Google issued an early preview release of its Chrome browser for Linux and Mac OS X on Thursday, but Google warned that the browser may crash and is still lacking some features.

Google emphasized that both new versions are very much rough drafts intended for developers, not consumers looking for a smooth browsing experience.

Unless, of course, you are a developer or take great pleasure in incomplete, unpredictable and potentially crashing software, said product managers Mike Smith and Karen Grunberg. Among other things, you won't yet be able to view YouTube videos, change your privacy settings, set your default search provider, or even print.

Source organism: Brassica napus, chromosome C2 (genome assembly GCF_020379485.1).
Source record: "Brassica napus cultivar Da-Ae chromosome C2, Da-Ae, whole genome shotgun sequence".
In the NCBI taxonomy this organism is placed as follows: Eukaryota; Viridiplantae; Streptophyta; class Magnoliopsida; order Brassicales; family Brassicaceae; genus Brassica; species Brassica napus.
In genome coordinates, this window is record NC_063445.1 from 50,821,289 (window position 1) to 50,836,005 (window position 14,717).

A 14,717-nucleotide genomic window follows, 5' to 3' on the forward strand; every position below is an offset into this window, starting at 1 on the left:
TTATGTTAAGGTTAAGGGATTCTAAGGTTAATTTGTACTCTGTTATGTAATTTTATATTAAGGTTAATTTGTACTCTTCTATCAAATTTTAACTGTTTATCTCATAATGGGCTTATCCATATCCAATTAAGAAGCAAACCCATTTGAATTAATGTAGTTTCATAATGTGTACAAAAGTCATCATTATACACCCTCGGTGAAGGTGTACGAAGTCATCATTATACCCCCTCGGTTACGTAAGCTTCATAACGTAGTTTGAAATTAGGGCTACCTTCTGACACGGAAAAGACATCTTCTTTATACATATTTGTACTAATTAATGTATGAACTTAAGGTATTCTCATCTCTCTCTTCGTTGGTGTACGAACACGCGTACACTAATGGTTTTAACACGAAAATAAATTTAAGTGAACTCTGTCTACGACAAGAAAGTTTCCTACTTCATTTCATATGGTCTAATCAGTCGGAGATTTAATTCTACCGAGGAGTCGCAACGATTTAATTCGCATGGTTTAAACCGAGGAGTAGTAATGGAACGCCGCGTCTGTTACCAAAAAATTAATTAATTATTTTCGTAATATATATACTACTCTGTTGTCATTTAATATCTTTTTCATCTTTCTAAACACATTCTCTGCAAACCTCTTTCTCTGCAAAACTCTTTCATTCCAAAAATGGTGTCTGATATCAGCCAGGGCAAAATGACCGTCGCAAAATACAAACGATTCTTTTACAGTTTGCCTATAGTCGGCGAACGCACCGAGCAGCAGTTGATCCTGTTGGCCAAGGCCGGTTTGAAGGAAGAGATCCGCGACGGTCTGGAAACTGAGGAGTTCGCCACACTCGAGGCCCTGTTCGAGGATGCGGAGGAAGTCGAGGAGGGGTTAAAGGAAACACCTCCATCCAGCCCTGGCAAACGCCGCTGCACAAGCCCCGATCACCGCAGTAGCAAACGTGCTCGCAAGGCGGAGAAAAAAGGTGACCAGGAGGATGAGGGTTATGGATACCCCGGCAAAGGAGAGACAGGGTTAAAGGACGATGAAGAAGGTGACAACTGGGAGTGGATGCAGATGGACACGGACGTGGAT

Google has been promising to deliver browser releases for Mac OS X and Linux machines since the company unveiled Chrome last September. Google coders have been working to rebuild some Chrome components, such as its graphical interface and its sandbox that isolates different processes from each other, to move beyond just Windows.

We are working hard on adding functionality to the Mac and Linux builds of Google Chrome and promoting them to the beta and stable channels soon, but we have nothing to announce at this time, a Google spokesperson said Friday in an e-mail. Since Google Chrome is open source and all the development is done in the open, you can track our progress on these versions in our developer site.

Google did not reveal any official dates as to when Chrome for Linux and Mac OS X will be available for consumers.

Watch a clip below of Google's chrome for Mac OS X and Linux: